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The History of Glasgow
Chapter XLV - Blacader's Hospital for Casual PooróCollegiate Church of St. Mary and St. Anne

DURING the greater part of Gavin Dunbar's tenure of the archbishopric the country was in a state of comparative repose, affording the opportunity for attention to domestic concerns. In this period there were founded in Glasgow a hospital and chaplainry and a collegiate church, each of considerable importance. The founder of the hospital and chaplainry was Roland Blacader, subdean of Glasgow, and a nephew of Archbishop Blacader. The deed of foundation has been preserved in a notarial copy, but the dates are ambiguous, and the precise time when the endowment took effect cannot be ascertained, though 1524, or a few years earlier or later, may be accepted as approximately correct. Blacader was subdean in 1503, and perhaps previously, and it is supposed that he lived till 1540 or 1541. About the year 1527 James Houstoun succeeded to the subdeanery, but, if certain documents are to be trusted, Blacader still retained the title of subdean. [Ina protocol, dated 12th December, 1533, James Houstoun was designated "young subdean." (Glasg. Prot. No. 1'74.) See also Glass'. Prot. Nos. 1161, 1290, 1292, 1313.] The chaplain under the new foundation was to officiate in the cathedral at the altar of St. John the Baptist and St. Nicholas, on the south side of the nave, at the first pillar from the Rood loft. Various lands and a long list of annual rents were bestowed as endowments. Masses were to be celebrated daily, and the chaplain was to be master of the hospital in the Stablegreen, then newly founded by Blacader. The hospital was situated outside the North Port of the city, where Dobbies Loan joined the main northern thoroughfare, and it was adapted for the reception of wayfarers, being described as a "house of the poor and indigent casually coming thereto." The chaplain had his chamber within the house, the keeper of which, appointed by the chaplain, was to be a trustworthy married man, of good life and honest conversation.

The keeper and his wife were required to dwell in the house and take charge of bed clothing for the poor. There were to be six beds furnished with blankets, coverlets, and pillows. Vegetables and herbs for the poor were to be grown in the garden, and lentils were to be purchased, "with which lentils the keeper and his wife shall cook green vegetables, with garden herbs, on the evening of every night, for the feeding and nourishment of the poor assembling there." When herbs were not in season the diet was changed to "white gruel" cooked from the lentils. Coals were to be bought for the fire, an iron grate procured for the fireplace, and special directions were given for the purchase of "an iron pot, containing two quarts, for cooking gruel or vegetables, and a caldron, also containing two quarts, for washing the feet of the poor." [Glasg. Prot. No. 618, where a full translation of the deed of foundation is printed.]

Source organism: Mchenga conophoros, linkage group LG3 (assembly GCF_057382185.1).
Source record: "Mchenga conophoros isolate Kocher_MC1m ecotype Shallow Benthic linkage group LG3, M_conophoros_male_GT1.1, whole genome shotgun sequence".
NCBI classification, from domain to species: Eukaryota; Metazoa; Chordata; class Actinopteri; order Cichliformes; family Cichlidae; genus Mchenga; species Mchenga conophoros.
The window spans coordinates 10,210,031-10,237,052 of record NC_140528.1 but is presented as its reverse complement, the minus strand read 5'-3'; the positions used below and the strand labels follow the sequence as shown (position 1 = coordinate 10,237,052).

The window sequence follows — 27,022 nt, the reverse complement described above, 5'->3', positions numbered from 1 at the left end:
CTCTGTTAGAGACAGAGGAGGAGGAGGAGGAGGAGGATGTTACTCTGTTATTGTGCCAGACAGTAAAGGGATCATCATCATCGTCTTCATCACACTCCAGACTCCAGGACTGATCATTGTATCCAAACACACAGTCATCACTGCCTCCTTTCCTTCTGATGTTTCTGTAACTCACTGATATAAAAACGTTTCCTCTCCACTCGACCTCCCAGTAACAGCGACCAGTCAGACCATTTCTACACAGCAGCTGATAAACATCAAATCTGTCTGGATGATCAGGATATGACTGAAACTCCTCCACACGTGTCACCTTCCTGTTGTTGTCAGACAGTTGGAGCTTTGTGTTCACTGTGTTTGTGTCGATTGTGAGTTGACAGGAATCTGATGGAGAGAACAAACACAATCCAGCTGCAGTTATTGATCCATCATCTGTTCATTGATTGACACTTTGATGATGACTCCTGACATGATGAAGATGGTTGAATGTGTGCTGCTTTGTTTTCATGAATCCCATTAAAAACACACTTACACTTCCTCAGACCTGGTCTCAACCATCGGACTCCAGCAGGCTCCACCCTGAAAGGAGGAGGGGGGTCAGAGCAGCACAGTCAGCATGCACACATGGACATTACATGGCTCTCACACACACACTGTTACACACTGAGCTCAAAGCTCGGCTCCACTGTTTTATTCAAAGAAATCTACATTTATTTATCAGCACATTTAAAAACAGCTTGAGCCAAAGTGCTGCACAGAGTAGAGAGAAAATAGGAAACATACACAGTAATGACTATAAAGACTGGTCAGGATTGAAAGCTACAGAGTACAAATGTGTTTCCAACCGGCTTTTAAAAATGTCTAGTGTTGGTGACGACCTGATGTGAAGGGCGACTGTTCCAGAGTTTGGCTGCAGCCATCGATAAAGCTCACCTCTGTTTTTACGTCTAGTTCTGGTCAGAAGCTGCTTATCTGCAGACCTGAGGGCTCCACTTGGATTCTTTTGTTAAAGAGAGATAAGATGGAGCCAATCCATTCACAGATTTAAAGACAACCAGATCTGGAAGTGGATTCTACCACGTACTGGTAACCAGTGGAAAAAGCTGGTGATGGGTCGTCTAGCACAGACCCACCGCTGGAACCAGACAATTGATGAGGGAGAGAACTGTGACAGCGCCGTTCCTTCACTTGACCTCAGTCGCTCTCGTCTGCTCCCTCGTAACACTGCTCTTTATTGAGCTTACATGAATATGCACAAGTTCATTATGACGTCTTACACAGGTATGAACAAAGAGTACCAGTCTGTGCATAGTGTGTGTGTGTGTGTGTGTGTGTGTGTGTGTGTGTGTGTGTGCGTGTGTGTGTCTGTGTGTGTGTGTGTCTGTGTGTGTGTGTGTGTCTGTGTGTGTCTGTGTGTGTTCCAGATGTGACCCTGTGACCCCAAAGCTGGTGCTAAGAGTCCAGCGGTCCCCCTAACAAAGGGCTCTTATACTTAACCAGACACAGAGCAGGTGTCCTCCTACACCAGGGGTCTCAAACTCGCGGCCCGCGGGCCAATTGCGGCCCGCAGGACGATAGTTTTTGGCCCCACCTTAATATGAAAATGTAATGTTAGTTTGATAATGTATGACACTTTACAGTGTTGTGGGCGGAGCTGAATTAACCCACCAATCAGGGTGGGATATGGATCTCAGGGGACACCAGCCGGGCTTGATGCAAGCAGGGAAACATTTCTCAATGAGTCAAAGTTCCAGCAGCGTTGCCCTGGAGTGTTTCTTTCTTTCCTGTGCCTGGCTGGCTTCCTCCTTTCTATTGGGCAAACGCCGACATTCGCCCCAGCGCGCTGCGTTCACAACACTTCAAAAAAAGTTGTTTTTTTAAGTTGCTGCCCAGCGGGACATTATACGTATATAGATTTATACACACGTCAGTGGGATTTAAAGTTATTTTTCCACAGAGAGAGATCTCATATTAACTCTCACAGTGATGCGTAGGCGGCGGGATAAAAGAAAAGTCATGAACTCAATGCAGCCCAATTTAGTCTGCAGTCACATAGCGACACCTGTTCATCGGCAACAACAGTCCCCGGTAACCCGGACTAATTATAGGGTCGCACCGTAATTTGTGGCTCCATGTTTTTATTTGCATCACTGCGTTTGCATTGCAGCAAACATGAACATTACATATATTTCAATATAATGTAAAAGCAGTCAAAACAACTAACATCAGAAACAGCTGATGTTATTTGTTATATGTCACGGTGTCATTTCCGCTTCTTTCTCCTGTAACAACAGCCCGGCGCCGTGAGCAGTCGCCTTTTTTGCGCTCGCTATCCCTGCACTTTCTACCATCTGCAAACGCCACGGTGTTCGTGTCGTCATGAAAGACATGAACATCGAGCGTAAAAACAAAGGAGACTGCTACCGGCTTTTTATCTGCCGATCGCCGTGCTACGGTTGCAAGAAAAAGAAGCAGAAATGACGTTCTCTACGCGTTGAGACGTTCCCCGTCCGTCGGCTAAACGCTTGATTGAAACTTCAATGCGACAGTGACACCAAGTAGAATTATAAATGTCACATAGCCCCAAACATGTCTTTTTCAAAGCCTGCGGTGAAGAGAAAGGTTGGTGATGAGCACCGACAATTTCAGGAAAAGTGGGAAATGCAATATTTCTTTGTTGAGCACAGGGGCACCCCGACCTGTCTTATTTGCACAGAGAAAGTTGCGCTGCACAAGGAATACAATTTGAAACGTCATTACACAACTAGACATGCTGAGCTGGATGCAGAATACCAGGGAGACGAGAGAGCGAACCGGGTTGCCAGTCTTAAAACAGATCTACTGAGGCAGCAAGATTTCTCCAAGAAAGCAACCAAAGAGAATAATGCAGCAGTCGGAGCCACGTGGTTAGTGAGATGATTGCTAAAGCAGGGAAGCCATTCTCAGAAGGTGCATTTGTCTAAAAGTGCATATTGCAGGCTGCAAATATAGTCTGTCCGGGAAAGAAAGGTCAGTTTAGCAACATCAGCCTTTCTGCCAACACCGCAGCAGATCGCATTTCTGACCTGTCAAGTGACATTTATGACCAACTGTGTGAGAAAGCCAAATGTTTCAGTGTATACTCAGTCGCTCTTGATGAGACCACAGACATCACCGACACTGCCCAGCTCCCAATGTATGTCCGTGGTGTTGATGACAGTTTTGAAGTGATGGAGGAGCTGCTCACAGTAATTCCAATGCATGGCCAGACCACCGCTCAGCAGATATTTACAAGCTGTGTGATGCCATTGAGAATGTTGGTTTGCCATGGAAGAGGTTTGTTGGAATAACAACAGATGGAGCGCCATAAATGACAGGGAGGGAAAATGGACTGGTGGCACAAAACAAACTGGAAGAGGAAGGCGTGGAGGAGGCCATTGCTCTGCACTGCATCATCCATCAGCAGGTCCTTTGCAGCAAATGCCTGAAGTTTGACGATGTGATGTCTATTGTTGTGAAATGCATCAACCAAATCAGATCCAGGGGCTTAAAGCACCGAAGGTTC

The founder had appointed Sir William Craufurd to be chaplain of the altar and master of the hospital, and that priest seems to have retained the latter charge till about the year 1589. On his successor taking office the building was inspected and the report then made is given below as presumably applicable so far to the hospital's original condition. ["The yaird dyk, the north syd thairof weill dykit and kaipit with stane, and ane haill hedge on the south syd thairof; the well weill kaipit with stane, ane elne above the eird, with the yaird yett sufficient and lokfast ; item, the heich chalmer of the said hospitall weill loftit and jestit, twa windois within the samen staincherit with irne, ane stand bed fixit in the wall of the said chalmer, weill bandit, ane panttrie dure and ane saig dure. . . without hes ane sufficient gude dure and foir yett weill wallit and lokit, with ane raill galrie stair and ane turlies upoun the northmost windo therof ; item, fand the laich hous thairof with six stand beddis of aik sufficient, with ane pantrie lokfast, and ane mekill kist standand within the same claspit with irne on everie nook; fand the coilhous dure sufficientlie lokit and bandit, weill wallit and kapit round about ; item, the haill houssis of the said hospitall sufficient in ruif, tymmer, sklait, and watterfast; item, fand ane doubill foiryett bandit, without ane lok, with the walls of the clois weill kapit round about." (Glas. Rec. i. pp. 147-8.) The founder is here called "Allan" Blacader, by which name he is also sometimes mentioned in protocols.]